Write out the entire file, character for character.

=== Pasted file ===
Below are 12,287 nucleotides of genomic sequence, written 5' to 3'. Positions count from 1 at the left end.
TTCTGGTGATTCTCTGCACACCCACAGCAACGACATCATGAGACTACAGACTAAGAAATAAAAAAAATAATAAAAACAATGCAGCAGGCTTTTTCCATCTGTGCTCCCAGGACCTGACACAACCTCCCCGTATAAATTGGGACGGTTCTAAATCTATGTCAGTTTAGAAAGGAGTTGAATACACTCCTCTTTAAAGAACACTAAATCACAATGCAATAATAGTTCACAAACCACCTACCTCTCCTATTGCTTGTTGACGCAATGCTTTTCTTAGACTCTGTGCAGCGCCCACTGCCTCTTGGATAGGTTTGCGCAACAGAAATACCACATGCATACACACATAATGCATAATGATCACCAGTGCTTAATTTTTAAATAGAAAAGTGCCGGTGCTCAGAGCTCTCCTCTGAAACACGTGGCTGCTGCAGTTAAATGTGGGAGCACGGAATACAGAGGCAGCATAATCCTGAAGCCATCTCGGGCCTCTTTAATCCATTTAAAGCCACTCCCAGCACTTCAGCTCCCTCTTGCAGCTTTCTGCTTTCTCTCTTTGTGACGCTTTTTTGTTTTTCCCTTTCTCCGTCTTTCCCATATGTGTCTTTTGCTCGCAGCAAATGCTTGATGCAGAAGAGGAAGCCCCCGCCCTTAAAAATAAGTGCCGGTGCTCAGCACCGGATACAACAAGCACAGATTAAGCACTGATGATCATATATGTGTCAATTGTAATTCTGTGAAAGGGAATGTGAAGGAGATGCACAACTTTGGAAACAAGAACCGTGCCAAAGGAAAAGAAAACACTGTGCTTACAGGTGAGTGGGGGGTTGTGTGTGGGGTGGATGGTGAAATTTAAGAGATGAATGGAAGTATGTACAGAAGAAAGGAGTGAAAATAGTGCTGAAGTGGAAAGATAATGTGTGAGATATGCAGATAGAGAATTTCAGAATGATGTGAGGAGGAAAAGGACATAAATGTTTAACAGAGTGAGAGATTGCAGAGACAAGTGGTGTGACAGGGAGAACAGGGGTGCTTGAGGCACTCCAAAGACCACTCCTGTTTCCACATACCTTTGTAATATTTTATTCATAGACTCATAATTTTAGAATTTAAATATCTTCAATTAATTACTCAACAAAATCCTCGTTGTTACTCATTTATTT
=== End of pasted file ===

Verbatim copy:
Below are 12,287 nucleotides of genomic sequence, written 5' to 3'. Positions count from 1 at the left end.
TTCTGGTGATTCTCTGCACACCCACAGCAACGACATCATGAGACTACAGACTAAGAAATAAAAAAAATAATAAAAACAATGCAGCAGGCTTTTTCCATCTGTGCTCCCAGGACCTGACACAACCTCCCCGTATAAATTGGGACGGTTCTAAATCTATGTCAGTTTAGAAAGGAGTTGAATACACTCCTCTTTAAAGAACACTAAATCACAATGCAATAATAGTTCACAAACCACCTACCTCTCCTATTGCTTGTTGACGCAATGCTTTTCTTAGACTCTGTGCAGCGCCCACTGCCTCTTGGATAGGTTTGCGCAACAGAAATACCACATGCATACACACATAATGCATAATGATCACCAGTGCTTAATTTTTAAATAGAAAAGTGCCGGTGCTCAGAGCTCTCCTCTGAAACACGTGGCTGCTGCAGTTAAATGTGGGAGCACGGAATACAGAGGCAGCATAATCCTGAAGCCATCTCGGGCCTCTTTAATCCATTTAAAGCCACTCCCAGCACTTCAGCTCCCTCTTGCAGCTTTCTGCTTTCTCTCTTTGTGACGCTTTTTTGTTTTTCCCTTTCTCCGTCTTTCCCATATGTGTCTTTTGCTCGCAGCAAATGCTTGATGCAGAAGAGGAAGCCCCCGCCCTTAAAAATAAGTGCCGGTGCTCAGCACCGGATACAACAAGCACAGATTAAGCACTGATGATCATATATGTGTCAATTGTAATTCTGTGAAAGGGAATGTGAAGGAGATGCACAACTTTGGAAACAAGAACCGTGCCAAAGGAAAAGAAAACACTGTGCTTACAGGTGAGTGGGGGGTTGTGTGTGGGGTGGATGGTGAAATTTAAGAGATGAATGGAAGTATGTACAGAAGAAAGGAGTGAAAATAGTGCTGAAGTGGAAAGATAATGTGTGAGATATGCAGATAGAGAATTTCAGAATGATGTGAGGAGGAAAAGGACATAAATGTTTAACAGAGTGAGAGATTGCAGAGACAAGTGGTGTGACAGGGAGAACAGGGGTGCTTGAGGCACTCCAAAGACCACTCCTGTTTCCACATACCTTTGTAATATTTTATTCATAGACTCATAATTTTAGAATTTAAATATCTTCAATTAATTACTCAACAAAATCCTCGTTGTTACTCATTTATTT